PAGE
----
Saturday, November 26, 2016

Book Reviews: 'Leaving Time' by Jodi Picoult and 'Say What You Will' by Cammie McGovern

1. Leaving Time, by Jodi Picoult
I honestly expected to like this as much as the other Jodi Picoult novels I've read. But this was just terrible. It's been about 4 years since I've read Picoult. I wasn't over the moon for her books, but I enjoyed their emotional powerful-ness enough to read more than one. So, I picked up Leaving Time last weekend after getting it as a gift about 2 years ago (when it came out) expecting the same kind of reading experience. But what I found was something very different. Leaving Time's characters feel very generic and commonplace, which is not something I expect from Picoult. Her characters aren't insanely unique, but they're definitely not generic. The characters became less and less believable as I read, and I was getting really bored with the story. So, I decided to give the book a chance until a certain page number and if I wasn't feeling it anymore, I would set it aside. Well, I did set it aside, but not before finding out a major plot twist that completely changes everything. Not only does it change everything, but it's completely ridiculous. One of those twists where you look up from your book, make a face and then close it, because it makes the book a complete disaster and waste of time. Leaving Time? Waste of Time. 1/5 stars.

2. Say What You Will, by Cammie McGovern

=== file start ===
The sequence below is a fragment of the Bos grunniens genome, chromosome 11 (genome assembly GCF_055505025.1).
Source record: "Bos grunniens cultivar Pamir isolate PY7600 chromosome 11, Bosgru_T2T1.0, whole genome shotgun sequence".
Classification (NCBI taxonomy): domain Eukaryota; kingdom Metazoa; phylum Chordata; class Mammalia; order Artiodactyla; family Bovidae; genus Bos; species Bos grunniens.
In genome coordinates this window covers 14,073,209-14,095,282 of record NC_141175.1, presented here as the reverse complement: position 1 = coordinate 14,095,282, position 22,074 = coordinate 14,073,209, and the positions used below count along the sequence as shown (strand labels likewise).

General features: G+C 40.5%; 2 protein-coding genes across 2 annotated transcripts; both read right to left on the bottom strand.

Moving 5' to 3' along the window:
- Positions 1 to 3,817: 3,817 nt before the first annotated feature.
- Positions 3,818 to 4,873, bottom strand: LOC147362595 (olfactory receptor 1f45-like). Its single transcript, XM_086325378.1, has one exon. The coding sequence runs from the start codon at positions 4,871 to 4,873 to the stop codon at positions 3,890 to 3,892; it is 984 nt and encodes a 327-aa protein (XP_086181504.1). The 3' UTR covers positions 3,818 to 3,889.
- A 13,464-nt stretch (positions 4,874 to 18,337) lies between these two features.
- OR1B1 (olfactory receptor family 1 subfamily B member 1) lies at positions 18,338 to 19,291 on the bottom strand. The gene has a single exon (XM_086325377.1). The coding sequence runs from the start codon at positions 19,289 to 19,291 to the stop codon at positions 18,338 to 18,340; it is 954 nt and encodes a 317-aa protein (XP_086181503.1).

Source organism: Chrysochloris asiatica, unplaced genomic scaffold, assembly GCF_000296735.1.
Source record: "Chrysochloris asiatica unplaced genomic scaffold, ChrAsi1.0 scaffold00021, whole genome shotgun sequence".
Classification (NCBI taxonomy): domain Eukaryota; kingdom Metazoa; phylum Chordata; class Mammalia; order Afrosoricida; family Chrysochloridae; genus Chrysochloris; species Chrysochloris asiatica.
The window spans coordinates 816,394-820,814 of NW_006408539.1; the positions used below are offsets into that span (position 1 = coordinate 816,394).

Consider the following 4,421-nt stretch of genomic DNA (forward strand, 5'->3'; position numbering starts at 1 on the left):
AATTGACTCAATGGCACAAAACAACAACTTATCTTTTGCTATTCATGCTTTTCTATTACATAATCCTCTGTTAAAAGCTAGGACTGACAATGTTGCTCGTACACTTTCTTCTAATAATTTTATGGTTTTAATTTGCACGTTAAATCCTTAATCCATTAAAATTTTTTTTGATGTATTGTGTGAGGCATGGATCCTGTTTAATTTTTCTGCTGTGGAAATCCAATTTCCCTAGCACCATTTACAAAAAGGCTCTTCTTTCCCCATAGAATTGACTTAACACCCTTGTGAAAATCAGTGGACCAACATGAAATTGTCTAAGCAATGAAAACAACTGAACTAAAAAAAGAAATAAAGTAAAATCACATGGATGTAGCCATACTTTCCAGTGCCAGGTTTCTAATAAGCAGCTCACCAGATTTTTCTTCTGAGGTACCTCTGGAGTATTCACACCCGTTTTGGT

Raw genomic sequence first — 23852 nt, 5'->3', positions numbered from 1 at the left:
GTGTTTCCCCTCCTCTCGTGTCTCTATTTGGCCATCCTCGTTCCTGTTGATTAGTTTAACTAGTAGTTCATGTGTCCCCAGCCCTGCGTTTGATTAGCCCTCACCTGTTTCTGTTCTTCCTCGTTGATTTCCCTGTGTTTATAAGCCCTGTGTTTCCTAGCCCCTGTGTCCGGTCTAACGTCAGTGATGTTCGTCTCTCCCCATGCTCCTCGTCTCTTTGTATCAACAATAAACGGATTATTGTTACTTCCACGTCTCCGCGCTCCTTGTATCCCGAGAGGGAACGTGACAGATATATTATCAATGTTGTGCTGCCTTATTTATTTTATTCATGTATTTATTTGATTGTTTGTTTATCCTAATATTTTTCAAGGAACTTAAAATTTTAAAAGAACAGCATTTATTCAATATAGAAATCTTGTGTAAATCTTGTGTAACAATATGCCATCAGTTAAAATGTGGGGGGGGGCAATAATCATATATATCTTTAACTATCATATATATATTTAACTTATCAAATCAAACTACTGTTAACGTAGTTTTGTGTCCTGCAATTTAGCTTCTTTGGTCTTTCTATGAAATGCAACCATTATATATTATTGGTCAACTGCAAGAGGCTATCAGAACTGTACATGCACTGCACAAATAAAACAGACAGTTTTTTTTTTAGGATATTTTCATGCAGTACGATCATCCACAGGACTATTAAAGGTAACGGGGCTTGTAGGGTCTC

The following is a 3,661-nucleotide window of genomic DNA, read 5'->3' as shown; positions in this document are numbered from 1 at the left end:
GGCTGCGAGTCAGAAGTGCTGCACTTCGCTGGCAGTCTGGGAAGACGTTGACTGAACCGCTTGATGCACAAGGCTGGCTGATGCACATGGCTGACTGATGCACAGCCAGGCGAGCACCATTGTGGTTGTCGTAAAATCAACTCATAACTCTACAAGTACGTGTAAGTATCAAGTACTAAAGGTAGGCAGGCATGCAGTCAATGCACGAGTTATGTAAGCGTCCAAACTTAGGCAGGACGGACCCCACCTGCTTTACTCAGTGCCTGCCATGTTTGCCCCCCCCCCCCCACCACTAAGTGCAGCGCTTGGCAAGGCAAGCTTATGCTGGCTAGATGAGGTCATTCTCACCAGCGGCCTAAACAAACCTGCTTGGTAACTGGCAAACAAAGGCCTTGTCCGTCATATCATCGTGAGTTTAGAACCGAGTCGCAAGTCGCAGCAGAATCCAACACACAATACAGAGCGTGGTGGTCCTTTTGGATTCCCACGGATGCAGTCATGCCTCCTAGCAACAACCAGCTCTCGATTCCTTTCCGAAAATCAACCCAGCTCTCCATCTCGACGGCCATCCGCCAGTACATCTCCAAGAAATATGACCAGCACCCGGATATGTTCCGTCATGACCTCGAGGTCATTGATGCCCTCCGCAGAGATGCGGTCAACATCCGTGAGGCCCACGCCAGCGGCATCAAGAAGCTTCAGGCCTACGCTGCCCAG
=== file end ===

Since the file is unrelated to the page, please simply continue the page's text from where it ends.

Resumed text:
This book started off strong, but slowly and then quickly went downhill. I knew right away it wouldn't be a 5-star book, because none of the characters, even with their disorders or quirks, seemed particularly memorable to me. I was also intrigued by the exploration of the male protagonist, Matthew, struggling with OCD, but a lot of the things Amy (the female protagonist who has cerebral palsy) tried to get him to do were really not tasks that you should give someone struggling with OCD. This is when the book started going quickly downhill for me. When you really have that disorder, it's not something that can just be overcome. It takes time, treatment and, depending on the case, finding balance with medication. Not just getting yourself out of your comfort zone, like this book tries to suggest as creative ways to deal with OCD. It was kind of insulting after awhile, honestly. I also just don't find this to be a realistic portrayal of a girl with cerebral palsy. I don't personally know anyone with it, but it felt distinctively unrealistic to me. That grappled with my taking issue with the portrayal of OCD really ruined this book for me, and I really had no motivation to finish it. 2/5 stars.

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